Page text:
To walk around outside of your ryokan, whether you’re going to the onsen baths or to the dining areas, you can wear yukata robes provided within your ryokan room. The yukatas are placed in a small drawer in your room, categorised by height so you just choose accordingly, while younger kids will have cuter print designs prepared separately ahead. There are also Japanese socks, and standard sandals everyone wears over the hotel grounds. My entire outfit here is the result! The maroon piece is a bonus due to it being winter =)
Staying at an Onsen Ryokan in Kyoto • The Petite Wanderess

Staying at an Onsen Ryokan • The Petite Wanderess
someone’s having a huge party in that room

After hitting the onsens, it was time for dinner. We went down to the dining floor. Dining rooms are segregated and you’ll get an enclosed dining area/room to yourselves.

Dinner – A Kaiseki Affair

Known as “kaiseki“, referring to a traditional multi-course Japanese dinner, Yumotokan serves cuisine according to the season. The chef (at Yumotokan, Grand Chef Kazumasa Ohira) will prepare the menu using seasonal ingredients. True to promise, each dish was exquisite both in sight and taste. As some of us don’t consume beef which we had indicated during our booking, the chef prepared pork for us. It was apparent that the meal had been prepared with much effort and passion. We had a really long, enjoyable and fulfilling dinner.
Staying at an Onsen Ryokan • The Petite Wanderess

Sleeping on futons at the ryokan

While we were having dinner, the staff went into our ryokan and turned it into a bedroom (note: you can lock up valuables in the safe inside the ryokan before you go out), so that we can rest right after dinner. Indeed that’s what most of us did! The window shades were drawn to minimize noise and light. The futon beds had been arranged neatly on the floor by the staff. It was surprisingly comfortable sleeping on the futons as they were thick and nice! I didn’t sleep much though because I’d drank too much tea during dinner – caffeine overdose!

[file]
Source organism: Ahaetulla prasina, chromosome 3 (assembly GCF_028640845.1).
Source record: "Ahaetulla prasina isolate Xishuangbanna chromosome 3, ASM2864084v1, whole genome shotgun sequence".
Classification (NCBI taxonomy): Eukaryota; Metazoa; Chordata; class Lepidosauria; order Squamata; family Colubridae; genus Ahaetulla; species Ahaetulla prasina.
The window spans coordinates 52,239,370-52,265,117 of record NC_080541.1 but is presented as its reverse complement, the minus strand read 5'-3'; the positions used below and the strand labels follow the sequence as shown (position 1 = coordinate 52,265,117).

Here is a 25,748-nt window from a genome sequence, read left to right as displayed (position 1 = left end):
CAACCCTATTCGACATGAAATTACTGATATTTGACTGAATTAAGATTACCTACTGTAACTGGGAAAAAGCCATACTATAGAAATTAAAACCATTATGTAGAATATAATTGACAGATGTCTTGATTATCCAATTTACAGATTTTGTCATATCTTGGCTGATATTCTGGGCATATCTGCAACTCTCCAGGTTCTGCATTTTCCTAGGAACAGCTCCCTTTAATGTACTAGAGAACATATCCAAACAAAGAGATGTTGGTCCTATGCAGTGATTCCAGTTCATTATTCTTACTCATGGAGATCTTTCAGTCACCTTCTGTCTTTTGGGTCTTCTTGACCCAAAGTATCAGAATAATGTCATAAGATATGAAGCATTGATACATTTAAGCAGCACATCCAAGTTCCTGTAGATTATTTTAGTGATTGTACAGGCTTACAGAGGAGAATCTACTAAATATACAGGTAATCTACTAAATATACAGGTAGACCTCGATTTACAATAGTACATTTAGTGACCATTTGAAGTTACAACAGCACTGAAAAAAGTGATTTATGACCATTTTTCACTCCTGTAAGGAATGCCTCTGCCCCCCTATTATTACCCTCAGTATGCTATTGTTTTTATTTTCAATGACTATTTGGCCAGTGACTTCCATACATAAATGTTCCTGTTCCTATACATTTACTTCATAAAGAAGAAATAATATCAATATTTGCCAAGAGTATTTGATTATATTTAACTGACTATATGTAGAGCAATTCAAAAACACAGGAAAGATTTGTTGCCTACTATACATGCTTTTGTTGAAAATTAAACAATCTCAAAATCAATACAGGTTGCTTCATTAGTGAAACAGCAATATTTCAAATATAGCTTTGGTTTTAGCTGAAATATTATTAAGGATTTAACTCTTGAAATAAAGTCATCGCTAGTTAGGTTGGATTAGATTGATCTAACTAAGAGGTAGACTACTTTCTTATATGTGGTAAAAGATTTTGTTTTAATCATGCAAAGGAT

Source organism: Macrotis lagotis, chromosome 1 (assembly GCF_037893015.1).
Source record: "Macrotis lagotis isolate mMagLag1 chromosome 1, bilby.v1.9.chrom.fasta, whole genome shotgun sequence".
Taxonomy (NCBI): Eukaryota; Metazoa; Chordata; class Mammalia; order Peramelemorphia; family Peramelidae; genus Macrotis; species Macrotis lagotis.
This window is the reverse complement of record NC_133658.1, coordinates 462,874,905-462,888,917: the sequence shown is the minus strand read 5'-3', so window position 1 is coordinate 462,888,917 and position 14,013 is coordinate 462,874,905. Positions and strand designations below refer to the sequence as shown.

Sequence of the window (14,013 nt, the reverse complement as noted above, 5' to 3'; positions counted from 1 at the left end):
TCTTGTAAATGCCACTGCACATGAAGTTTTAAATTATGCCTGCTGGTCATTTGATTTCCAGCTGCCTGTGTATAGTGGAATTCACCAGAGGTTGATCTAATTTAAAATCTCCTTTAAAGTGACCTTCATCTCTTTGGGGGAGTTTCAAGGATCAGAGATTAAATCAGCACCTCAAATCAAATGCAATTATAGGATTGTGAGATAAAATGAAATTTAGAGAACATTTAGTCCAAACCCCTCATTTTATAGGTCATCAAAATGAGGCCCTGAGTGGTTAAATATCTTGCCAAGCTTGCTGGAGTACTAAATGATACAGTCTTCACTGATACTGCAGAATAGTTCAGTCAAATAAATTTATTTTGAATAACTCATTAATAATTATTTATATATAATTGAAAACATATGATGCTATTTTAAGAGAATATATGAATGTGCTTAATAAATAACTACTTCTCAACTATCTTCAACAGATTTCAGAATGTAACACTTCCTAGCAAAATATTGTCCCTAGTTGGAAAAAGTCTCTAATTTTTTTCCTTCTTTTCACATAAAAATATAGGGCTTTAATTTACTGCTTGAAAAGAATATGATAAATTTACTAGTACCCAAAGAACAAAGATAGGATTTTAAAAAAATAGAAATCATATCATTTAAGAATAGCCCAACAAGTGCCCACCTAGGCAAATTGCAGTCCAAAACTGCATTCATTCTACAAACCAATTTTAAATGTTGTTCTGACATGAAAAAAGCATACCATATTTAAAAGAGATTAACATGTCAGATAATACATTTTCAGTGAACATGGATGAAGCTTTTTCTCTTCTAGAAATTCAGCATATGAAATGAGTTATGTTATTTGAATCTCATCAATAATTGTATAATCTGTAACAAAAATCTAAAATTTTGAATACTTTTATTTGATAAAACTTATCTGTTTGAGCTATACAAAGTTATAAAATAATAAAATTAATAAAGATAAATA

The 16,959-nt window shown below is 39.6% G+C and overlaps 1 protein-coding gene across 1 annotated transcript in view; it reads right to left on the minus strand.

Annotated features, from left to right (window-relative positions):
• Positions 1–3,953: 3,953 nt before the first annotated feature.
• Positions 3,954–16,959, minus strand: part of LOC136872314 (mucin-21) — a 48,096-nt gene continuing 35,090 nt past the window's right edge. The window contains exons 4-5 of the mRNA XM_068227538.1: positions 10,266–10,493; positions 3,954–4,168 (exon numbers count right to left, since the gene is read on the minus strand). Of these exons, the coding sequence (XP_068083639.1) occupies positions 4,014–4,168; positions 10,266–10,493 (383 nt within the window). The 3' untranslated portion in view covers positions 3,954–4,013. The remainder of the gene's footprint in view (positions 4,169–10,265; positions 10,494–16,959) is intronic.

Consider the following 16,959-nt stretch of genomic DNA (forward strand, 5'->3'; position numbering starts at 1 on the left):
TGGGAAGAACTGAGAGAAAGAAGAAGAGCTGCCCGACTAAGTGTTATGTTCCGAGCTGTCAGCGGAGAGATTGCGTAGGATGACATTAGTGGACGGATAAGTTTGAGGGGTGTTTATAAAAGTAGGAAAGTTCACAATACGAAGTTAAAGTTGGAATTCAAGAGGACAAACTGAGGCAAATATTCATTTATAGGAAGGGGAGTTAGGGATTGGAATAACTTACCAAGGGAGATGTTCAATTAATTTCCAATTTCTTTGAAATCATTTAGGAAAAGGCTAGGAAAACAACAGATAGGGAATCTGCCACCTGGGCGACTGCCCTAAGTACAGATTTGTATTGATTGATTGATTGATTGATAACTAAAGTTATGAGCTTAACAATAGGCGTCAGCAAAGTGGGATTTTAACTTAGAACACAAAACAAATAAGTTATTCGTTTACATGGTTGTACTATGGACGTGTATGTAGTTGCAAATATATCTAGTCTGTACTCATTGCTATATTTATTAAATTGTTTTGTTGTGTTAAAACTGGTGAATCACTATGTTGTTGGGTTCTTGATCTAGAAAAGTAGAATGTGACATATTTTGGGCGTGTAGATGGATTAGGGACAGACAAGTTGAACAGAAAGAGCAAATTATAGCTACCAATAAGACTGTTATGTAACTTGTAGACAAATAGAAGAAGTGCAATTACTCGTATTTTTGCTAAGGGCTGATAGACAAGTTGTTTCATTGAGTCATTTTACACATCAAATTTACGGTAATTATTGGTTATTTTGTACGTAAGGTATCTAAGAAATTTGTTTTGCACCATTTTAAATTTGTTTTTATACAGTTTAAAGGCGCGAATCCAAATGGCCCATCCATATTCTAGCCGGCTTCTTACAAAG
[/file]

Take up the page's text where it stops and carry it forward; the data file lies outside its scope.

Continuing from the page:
Staying at an Onsen Ryokan • The Petite Wanderess

Breakfast – Another elaborate affair

I got out of bed at the crack of dawn, just so I could take a morning soak at the onsen and watch the sun rise over Lake Biwa.

Afterwards, we went for breakfast. All the dishes in the gallery is one person’s share, just like the dinner gallery above, omg I cannot believe how wonderful meal-time was!Staying at an Onsen Ryokan • The Petite Wanderess

This is Chiharu, the cheerful and polite host that took care of us! Thank you Chiharu!

Staying at an Onsen Ryokan • The Petite WanderessStaying at an Onsen Ryokan • The Petite Wanderess

It was hard to say goodbye.

After a night at Yumotokan, it was time to check out. That morning, we got this breathtaking view at the windows, complete with the trees rustling in the wind and maples leaves floating right past our windows. It was hard saying goodbye to this place which I’d fallen in love with so easily and deeply.
Staying at an Onsen Ryokan • The Petite Wanderess

Staying at an Onsen Ryokan • The Petite WanderessYumotokan onsen ryokan hotel is one that totally exceeded my expectations. The one-night stay here was definitely the highlight of my trip!

| Check Yumotokan’s availability & rates! |

What to know before going for a stay at this onsen ryokan:

  1. Yumotokan is located at Ogoto, in Otsu, which is under Shiga Prefecture instead of Kyoto Prefecture. So, it’s an onsen near Kyoto, not in the middle of Kyoto. Getting here requires a 20min train ride from Kyoto Station + a short shuttle bus ride provided by the ryokan hotel.
  2. This onsen hotel has 2 open-air, private onsen baths which you can reserve and soak in privacy with your partner up to 50min. To use this service, you’ll need to top up a small amount of money.
  3. Not too sure how to use an onsen the right way in Japan? My little onsen guide article has all the details listed!
  4. The food that’s served at dinner or breakfast depends on the season, as decided and prepared by the chef.
  5. There’s a little gift shop in the hotel, that sells some of the amenities they use at the onsen, such as horse-oil shampoo, and also kimono fabric bags, etc.
  6. Book early, before rooms run out! Kyoto area can get very crowded during peak seasons like autumn, and this is a ryokan onsen hotel that I would highly recommend.

You might like these posts too!
How to use onsen the right way in Japan
Onsen & a ryokan stay at Fuji View, Kawaguchiko
3 temples to visit in Kyoto
Solo with deer at Nara deer park!
Why November is the best time to visit Tokyo


Staying at an Onsen Ryokan • The Petite Wanderess